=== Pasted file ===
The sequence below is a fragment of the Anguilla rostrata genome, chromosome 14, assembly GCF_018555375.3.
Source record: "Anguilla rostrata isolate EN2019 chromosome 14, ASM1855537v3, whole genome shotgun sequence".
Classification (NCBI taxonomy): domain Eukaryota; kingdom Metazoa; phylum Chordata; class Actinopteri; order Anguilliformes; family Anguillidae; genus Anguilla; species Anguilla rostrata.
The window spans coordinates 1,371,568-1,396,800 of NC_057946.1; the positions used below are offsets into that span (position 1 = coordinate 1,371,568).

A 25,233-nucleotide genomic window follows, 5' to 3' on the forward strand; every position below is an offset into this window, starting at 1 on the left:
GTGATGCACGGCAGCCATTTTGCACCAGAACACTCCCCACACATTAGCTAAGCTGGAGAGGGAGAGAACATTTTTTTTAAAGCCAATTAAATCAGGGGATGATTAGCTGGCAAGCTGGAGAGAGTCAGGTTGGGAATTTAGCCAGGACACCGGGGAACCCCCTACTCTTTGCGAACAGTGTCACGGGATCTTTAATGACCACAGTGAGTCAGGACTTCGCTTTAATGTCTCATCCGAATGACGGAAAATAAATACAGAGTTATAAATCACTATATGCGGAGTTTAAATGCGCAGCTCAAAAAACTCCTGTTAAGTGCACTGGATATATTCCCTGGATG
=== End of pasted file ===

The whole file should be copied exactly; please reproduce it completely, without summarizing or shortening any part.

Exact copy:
The sequence below is a fragment of the Anguilla rostrata genome, chromosome 14, assembly GCF_018555375.3.
Source record: "Anguilla rostrata isolate EN2019 chromosome 14, ASM1855537v3, whole genome shotgun sequence".
Classification (NCBI taxonomy): domain Eukaryota; kingdom Metazoa; phylum Chordata; class Actinopteri; order Anguilliformes; family Anguillidae; genus Anguilla; species Anguilla rostrata.
The window spans coordinates 1,371,568-1,396,800 of NC_057946.1; the positions used below are offsets into that span (position 1 = coordinate 1,371,568).

A 25,233-nucleotide genomic window follows, 5' to 3' on the forward strand; every position below is an offset into this window, starting at 1 on the left:
GTGATGCACGGCAGCCATTTTGCACCAGAACACTCCCCACACATTAGCTAAGCTGGAGAGGGAGAGAACATTTTTTTTAAAGCCAATTAAATCAGGGGATGATTAGCTGGCAAGCTGGAGAGAGTCAGGTTGGGAATTTAGCCAGGACACCGGGGAACCCCCTACTCTTTGCGAACAGTGTCACGGGATCTTTAATGACCACAGTGAGTCAGGACTTCGCTTTAATGTCTCATCCGAATGACGGAAAATAAATACAGAGTTATAAATCACTATATGCGGAGTTTAAATGCGCAGCTCAAAAAACTCCTGTTAAGTGCACTGGATATATTCCCTGGATG